On the Color Red

On the Color Red

Here in Asheville, it’s impossible to overlook the changing of the leaves. The trees look like fur on the rolling mountains. During autumn, the whole forest produces a magnificent gradient of yellows, oranges, reds, brown and purples, which stretch as far as the eye can see. The reds are stunning— coming in a glorious array of hues from blood red crimson to pale rose. Driving on the parkway, the mountains have a kaleidoscope effect, popping and blooming with each passing day into new and wild shades of fall colors. The chlorophyll breaks down to reveal these spectacular pigments that were there all along. Tulip poplars and beech trees radiate yellows. The Japanese maples ooze red. It’s a sight to behold. Which brings me to the topic of today: Red.

It’s the pop in your favorite lipstick, the depth in a dramatic sunset, the power in the world’s most revered paintings, and the life force flowing through your body. It is symbolic of war, love, life, passion, power, danger, vitality and luck. Red is a color of ignition. It's the first color, blood, a blushing baby's cheeks. For that reason, it’s difficult to know where to begin to write about it— to do it justice. It represents the beginning and end of cycles and it’s got a hell of a lot of power. Perhaps, there is no more dynamic and immediately impactful color, literally (optically, red has an affect on our eye making us believe it is coming toward us— hence, stop signs, ambulances, etc.) This is why we had to give red it’s moment in the spotlight.

The symbolic meaning of red is vast, and conjures up different emotions and meanings depending on where you’re at in the world. In Eastern cultures, it symbolizes good luck and happiness. According to Chinese philosophy, red is associated with the element of fire, and is considered highly auspicious. Centuries of dynasties were advised by astrologers to use the color in ceremonies, weddings, coronations, garb, and offerings to bring prosperity to their reign. The actual pigment popular in this culture is cinnabar, and was the color of traditional Chinese lacquerware. Unlike the common perception of the sun being yellow, In Japan, it is thought to be red, and is represented as the circle on the flag.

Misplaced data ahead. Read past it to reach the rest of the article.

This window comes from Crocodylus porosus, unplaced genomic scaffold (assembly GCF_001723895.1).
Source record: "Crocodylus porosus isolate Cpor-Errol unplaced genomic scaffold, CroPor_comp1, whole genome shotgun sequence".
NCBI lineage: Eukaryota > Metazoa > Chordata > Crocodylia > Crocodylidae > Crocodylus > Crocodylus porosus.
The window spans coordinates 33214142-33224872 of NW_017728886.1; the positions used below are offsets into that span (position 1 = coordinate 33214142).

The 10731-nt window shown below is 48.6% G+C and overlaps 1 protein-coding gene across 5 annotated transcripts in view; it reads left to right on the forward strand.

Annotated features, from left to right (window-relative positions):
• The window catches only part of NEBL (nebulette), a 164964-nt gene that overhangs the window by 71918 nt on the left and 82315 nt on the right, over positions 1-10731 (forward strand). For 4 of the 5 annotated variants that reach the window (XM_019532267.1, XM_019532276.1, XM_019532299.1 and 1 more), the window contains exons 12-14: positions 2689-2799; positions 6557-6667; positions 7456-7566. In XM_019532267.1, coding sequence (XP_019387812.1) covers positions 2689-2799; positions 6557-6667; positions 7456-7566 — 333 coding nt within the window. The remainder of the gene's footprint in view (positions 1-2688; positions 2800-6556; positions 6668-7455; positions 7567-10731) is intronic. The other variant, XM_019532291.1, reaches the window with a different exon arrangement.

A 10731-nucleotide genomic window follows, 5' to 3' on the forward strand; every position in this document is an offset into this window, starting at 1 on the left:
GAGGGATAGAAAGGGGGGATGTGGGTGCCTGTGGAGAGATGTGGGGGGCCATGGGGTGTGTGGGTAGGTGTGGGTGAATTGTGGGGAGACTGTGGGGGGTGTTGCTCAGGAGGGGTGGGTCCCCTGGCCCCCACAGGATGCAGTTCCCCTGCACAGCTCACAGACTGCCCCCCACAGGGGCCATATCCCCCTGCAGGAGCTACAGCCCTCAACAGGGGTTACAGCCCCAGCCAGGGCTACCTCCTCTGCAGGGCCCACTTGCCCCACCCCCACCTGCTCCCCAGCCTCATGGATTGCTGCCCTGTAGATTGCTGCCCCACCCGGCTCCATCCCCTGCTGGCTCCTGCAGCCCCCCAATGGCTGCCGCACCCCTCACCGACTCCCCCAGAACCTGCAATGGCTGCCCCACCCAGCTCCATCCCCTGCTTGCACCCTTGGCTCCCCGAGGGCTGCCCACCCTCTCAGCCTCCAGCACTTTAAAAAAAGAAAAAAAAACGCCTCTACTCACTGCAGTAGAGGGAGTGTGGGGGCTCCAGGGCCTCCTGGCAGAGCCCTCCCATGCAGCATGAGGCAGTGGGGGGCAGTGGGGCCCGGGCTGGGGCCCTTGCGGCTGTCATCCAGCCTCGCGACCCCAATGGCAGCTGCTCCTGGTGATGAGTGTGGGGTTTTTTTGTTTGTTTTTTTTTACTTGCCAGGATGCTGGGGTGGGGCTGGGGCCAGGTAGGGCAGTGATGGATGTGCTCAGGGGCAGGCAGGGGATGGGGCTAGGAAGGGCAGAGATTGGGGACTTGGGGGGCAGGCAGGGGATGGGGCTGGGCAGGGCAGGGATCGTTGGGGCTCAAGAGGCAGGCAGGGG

In western cultures, its symbolism lies more in power — weighted and leaning toward danger rather than felicity. It is associated with sex, passion, and emergency. Although, it’s so much more than these three things, making this complex color a bit of a puzzle to define.

In the west, Carmine was the pigment of choice, the brightest red on the market for centuries. It was used by Aztecs and Incans, and brought to Europe by Spanish conquistadors. It's been used for paint, food coloring, and clothing dye, even though it's source is the cause of stomach-ache for some. Carmine comes from the cochineal bug, and we still use it today to blush our cheeks and color our strawberry flavored candies. Chances are high that the lipstick you swiped on your kisser this morning is colored with the blood of these cactus dwelling insects.** Cherry coke is full of it, as "color additive E120," and the Red Waistcoat in Cezanne's "Boy in a Red Waistcoat" is most certainly bug ichor. Relax. Breathe easy— It's not in our pots. 

On a more serious note, this is what interest me most about red — It’s seeming indifference to belong within a masculine or feminine code. It hangs in the balance, and is represented equally, throughout history, as being both. It’s war paint, mensuration, kingly robes, and roses. It’s the robe of a Tibetan monks and the color the tent women once gathered in during their cycle. It’s a sexy dress and lipstick, and it’s the tie on your local republican running for office. It doesn’t play around with taking sides, because its power is too magnificent. Perhaps, this is the reason why it’s difficult to write about red. Its intensity supersedes its meaning. Like the feeling before the thought.

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Would like to purchase a red salad plate

Marie. Kainer

Red Red Red. Always & forever


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